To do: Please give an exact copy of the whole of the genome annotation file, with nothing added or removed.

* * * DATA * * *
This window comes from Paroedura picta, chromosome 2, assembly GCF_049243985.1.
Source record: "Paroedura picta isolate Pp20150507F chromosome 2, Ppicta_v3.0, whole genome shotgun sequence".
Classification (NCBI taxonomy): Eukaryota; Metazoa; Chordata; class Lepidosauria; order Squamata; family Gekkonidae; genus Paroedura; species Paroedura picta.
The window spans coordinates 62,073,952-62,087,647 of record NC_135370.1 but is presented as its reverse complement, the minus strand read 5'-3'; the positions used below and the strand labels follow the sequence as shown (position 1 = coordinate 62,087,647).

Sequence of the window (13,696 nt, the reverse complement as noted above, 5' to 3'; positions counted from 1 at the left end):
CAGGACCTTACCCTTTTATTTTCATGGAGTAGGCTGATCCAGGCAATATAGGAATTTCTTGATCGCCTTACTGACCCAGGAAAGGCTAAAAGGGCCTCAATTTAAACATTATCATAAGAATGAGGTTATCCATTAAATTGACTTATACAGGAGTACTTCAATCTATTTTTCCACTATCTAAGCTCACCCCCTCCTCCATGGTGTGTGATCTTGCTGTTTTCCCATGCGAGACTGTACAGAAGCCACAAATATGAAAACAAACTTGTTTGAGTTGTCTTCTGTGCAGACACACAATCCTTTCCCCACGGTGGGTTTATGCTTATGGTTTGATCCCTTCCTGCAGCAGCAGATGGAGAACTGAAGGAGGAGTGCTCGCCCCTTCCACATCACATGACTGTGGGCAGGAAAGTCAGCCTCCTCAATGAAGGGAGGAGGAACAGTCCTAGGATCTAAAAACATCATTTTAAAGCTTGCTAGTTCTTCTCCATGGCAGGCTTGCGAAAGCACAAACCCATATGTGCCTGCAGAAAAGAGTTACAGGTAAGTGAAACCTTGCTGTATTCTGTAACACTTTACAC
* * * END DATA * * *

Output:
This window comes from Paroedura picta, chromosome 2, assembly GCF_049243985.1.
Source record: "Paroedura picta isolate Pp20150507F chromosome 2, Ppicta_v3.0, whole genome shotgun sequence".
Classification (NCBI taxonomy): Eukaryota; Metazoa; Chordata; class Lepidosauria; order Squamata; family Gekkonidae; genus Paroedura; species Paroedura picta.
The window spans coordinates 62,073,952-62,087,647 of record NC_135370.1 but is presented as its reverse complement, the minus strand read 5'-3'; the positions used below and the strand labels follow the sequence as shown (position 1 = coordinate 62,087,647).

Sequence of the window (13,696 nt, the reverse complement as noted above, 5' to 3'; positions counted from 1 at the left end):
CAGGACCTTACCCTTTTATTTTCATGGAGTAGGCTGATCCAGGCAATATAGGAATTTCTTGATCGCCTTACTGACCCAGGAAAGGCTAAAAGGGCCTCAATTTAAACATTATCATAAGAATGAGGTTATCCATTAAATTGACTTATACAGGAGTACTTCAATCTATTTTTCCACTATCTAAGCTCACCCCCTCCTCCATGGTGTGTGATCTTGCTGTTTTCCCATGCGAGACTGTACAGAAGCCACAAATATGAAAACAAACTTGTTTGAGTTGTCTTCTGTGCAGACACACAATCCTTTCCCCACGGTGGGTTTATGCTTATGGTTTGATCCCTTCCTGCAGCAGCAGATGGAGAACTGAAGGAGGAGTGCTCGCCCCTTCCACATCACATGACTGTGGGCAGGAAAGTCAGCCTCCTCAATGAAGGGAGGAGGAACAGTCCTAGGATCTAAAAACATCATTTTAAAGCTTGCTAGTTCTTCTCCATGGCAGGCTTGCGAAAGCACAAACCCATATGTGCCTGCAGAAAAGAGTTACAGGTAAGTGAAACCTTGCTGTATTCTGTAACACTTTACAC